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SIBO (small intestinal bacterial overgrowth) Could this be the cause of your fatigue, gas and bloati

What is SIBO?

Dr. Rudert answers: SIBO occurs when the normal balance of our good bacteria is altered. We should have trillions of good bacteria and in fact if you weighed them they would exceed two pounds! There are approximately 10 times more bacteria than there are cells in your body! When this delicate balance is altered symptoms may occur.

What are the symptoms?

Dr. Rudert answers:

The symptoms vary but may include many that are misdiagnosed under the IBS (irritable bowel syndrome) umbrella. These may include gas, bloating, diarrhea, constipation and even abdominal cramps and fecal urgency. Some patients also experience varying degrees of fatigue, joint pain and mental fogginess.

Are those symptoms specific to SIBO?

Dr. Rudert answers:

No, and that is why these symptoms may also be seen with other disorders including celiac, non-celiac gluten sensitivity, inflammatory bowel disease (IBD), medications, fructose intolerance, lactose intolerance, exocrine pancreatic insufficiency (EPI) and other disorders. Some of these conditions are also associated with SIBO and when not appropriately diagnosed can present with recurrent SIBO.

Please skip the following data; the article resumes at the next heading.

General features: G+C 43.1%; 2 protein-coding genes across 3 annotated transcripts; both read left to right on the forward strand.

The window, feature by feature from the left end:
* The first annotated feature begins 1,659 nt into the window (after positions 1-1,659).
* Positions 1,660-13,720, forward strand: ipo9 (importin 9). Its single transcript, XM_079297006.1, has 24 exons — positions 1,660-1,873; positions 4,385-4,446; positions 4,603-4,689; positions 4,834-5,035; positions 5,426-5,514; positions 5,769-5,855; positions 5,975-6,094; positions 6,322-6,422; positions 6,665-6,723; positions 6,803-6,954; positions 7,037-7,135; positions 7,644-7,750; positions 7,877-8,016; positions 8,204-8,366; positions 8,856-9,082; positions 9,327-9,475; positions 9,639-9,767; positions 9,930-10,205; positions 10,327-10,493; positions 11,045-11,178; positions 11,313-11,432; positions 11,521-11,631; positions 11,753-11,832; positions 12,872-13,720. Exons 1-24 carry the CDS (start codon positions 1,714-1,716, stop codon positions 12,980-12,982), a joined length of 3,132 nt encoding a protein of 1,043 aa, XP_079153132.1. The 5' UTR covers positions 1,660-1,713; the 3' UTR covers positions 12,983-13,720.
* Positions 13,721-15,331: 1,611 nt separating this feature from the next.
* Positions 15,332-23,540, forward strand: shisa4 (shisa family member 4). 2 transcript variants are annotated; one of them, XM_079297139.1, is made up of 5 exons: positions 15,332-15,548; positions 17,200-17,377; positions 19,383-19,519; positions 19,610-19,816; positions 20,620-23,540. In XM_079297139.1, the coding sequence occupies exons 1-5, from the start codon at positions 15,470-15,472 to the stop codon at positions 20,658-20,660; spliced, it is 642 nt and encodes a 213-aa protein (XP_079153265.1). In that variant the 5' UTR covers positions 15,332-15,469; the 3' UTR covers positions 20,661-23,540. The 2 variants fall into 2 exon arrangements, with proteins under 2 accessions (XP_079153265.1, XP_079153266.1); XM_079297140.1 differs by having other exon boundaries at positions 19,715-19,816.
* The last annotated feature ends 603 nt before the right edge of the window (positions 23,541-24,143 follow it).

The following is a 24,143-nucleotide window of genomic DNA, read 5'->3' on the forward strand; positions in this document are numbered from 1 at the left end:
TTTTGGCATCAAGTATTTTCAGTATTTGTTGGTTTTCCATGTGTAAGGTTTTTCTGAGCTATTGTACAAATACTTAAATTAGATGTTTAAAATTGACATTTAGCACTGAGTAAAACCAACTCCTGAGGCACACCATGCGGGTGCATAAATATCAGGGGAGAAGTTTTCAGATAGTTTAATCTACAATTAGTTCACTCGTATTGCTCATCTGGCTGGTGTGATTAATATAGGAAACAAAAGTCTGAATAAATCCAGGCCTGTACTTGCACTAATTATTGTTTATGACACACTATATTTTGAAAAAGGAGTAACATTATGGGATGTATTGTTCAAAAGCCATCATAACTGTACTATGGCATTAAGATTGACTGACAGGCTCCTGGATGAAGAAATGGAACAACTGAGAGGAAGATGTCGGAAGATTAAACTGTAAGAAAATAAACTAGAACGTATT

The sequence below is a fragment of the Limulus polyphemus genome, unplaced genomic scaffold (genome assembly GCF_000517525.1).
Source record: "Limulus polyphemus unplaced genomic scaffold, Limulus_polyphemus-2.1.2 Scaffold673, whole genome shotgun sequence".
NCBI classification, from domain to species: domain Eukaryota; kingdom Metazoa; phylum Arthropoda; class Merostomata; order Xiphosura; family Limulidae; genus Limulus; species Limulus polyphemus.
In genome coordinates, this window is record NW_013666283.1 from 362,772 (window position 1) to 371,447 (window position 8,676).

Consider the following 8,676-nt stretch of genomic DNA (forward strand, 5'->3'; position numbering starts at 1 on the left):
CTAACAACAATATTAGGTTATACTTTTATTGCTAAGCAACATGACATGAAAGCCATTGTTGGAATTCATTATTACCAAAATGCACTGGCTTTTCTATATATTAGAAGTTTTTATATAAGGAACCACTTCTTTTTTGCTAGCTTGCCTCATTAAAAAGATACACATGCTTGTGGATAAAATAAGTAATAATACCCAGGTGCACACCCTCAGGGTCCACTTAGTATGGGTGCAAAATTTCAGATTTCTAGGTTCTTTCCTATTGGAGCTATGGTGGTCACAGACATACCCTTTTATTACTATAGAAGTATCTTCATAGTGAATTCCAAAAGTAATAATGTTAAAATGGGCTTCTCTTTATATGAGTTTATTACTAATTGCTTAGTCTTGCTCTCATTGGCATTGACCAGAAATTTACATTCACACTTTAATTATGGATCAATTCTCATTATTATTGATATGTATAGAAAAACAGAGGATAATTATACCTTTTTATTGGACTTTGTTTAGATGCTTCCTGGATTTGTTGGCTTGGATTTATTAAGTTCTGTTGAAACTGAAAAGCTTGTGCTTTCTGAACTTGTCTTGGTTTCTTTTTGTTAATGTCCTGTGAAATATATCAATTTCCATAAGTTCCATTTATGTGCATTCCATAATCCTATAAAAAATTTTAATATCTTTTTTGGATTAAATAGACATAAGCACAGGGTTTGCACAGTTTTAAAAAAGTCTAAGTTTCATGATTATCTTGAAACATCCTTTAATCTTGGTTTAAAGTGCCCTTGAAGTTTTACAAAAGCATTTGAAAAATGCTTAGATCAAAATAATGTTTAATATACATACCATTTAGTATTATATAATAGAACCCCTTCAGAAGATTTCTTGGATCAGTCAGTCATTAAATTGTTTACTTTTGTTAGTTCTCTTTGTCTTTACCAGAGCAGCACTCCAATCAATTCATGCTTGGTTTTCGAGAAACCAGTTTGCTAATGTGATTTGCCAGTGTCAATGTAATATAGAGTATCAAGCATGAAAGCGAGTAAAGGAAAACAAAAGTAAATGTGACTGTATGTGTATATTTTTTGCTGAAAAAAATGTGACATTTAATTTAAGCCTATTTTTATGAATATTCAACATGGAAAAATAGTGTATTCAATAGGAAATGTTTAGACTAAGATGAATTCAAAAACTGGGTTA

How is SIBO diagnosed?

Dr. Rudert answers:

Like any disorder your healthcare provider needs to think that SIBO could possibly be the cause of your symptoms. I tell many physicians when I lecture "if you don't think about it you will never find it!" My practice offers Commonwealth Laboratories lactulose breath hydrogen testing. This test can only be ordered by your healthcare provider. Like most tests in medicine there are false positives and false negatives. This lab also offers testing for lactose intolerance, sucrase deficiency and breath testing for the infection helicobacter pylori. It is extremely important to be a good detective to find out why patients get SIBO and address the underlying cause.

How is it treated?

Dr. Rudert answers:

Treatments may include tapering or discontinuing medications (especially acid suppression therapies), implementing diet changes, and specific probiotics. Antibiotics are beneficial in select cases and depend on whether or not patients are methane producers. Antibiotics may include rifaxamin, neomycin, and erythromycin to name a few. The important message is to address why patients are suffering from bacterial overgrowth and address the root cause.

Look for the upcoming blog where Dr. Rudert brings you the very LATEST NEWS on probiotics from the Triennial Yale Harvard Probiotic Conference.

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